It was a fascinating read on Saturday as Paul Kelly pieced together in The Weekend Australian the strange tensions within the Cabinet of John Howard in the couple of weeks before the formal start of this year’s election campaign. It is not often that the mental processes of lemmings are exposed in such detail.

The story is essentially simple. Back in October, with world leaders gathered in Sydney for the APEC Conference, John Howard realised his government would not win and that he would lose his own seat of Bennelong. The Foreign Minister Alexander Downer, his good and loyal friend, agreed. Mr Downer went and talked with Cabinet members and found their assessment to be the same.

With Cabinet agreeing on the problem there remained the question of finding a solution.

All the talk by Mr Howard over many years that Treasurer Peter Costello was the heir apparent meant he was the only possible alternative leader. If Mr Costello was thrust forward at this last minute would the Coalition do better or worse?

The colleagues, when approached by Mr Downer with Mr Howard’s full knowledge, were somewhat divided about the answer but a majority seemed to agree with Mr Downer who Kelly quotes as telling Mr Howard “a change must at least give us a chance” and “perhaps we have to give Costello the opportunity”.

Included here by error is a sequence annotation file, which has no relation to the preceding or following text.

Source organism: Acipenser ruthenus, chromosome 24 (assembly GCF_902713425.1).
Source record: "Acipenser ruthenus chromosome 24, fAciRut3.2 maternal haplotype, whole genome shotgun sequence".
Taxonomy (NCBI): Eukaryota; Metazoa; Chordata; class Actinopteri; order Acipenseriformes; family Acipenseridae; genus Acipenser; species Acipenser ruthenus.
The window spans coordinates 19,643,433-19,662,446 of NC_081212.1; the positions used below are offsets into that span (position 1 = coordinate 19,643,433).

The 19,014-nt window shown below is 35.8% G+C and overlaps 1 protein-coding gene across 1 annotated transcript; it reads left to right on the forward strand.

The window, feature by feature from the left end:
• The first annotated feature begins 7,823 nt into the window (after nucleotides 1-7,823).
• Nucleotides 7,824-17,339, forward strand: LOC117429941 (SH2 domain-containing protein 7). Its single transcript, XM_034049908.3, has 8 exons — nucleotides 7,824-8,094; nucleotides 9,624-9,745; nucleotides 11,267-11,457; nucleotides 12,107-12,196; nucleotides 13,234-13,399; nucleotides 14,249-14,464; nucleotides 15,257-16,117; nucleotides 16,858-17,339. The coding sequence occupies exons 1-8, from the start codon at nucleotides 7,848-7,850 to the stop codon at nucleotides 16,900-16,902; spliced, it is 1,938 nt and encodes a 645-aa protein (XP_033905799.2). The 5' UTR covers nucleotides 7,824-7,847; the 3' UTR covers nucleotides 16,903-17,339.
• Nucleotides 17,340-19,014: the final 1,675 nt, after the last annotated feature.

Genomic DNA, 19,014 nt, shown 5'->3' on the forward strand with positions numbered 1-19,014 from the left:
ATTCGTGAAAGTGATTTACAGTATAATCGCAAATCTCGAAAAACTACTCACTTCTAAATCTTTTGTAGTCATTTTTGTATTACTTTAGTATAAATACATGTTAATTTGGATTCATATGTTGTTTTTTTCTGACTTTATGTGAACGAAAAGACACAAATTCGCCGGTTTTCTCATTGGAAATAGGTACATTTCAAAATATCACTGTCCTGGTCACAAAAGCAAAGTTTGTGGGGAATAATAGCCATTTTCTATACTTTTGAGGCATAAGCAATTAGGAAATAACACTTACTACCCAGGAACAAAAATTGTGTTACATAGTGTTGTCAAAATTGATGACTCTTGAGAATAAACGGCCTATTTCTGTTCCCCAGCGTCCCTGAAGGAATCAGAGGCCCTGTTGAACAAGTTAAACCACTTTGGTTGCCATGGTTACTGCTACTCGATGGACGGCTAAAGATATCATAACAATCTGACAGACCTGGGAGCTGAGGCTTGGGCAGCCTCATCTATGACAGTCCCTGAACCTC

This is the point where our simple story gets a little harder to understand. Mr Howard was apparently only prepared to step down if formally instructed by his Cabinet colleagues to do so. Howard, wrote Kelly, told Downer:

If my senior cabinet colleagues publicly own a request for my resignation, then I will resign. In this situation I won’t put the party through a leadership ballot. But it needs to be understood that I won’t resign in a voluntary decision. I am not prepared to walk away of my own accord. That would be an act of cowardice and it would be seen as an act of cowardice.

What the colleagues were saying privately they were not prepared to say publicly. Perhaps they feared that a public call for a Howard resignation would not result in a resignation at all and that a bad situation would simply become worse. Why Mr Howard was not prepared to make the public declaration that his Cabinet colleagues had asked him to go as he handed over to Peter Costello was not made clear to me in Paul Kelly’s article.

So it was that the Coalition all went over the cliff together never to know if their fate would have been different if they were following Costello rather than Howard.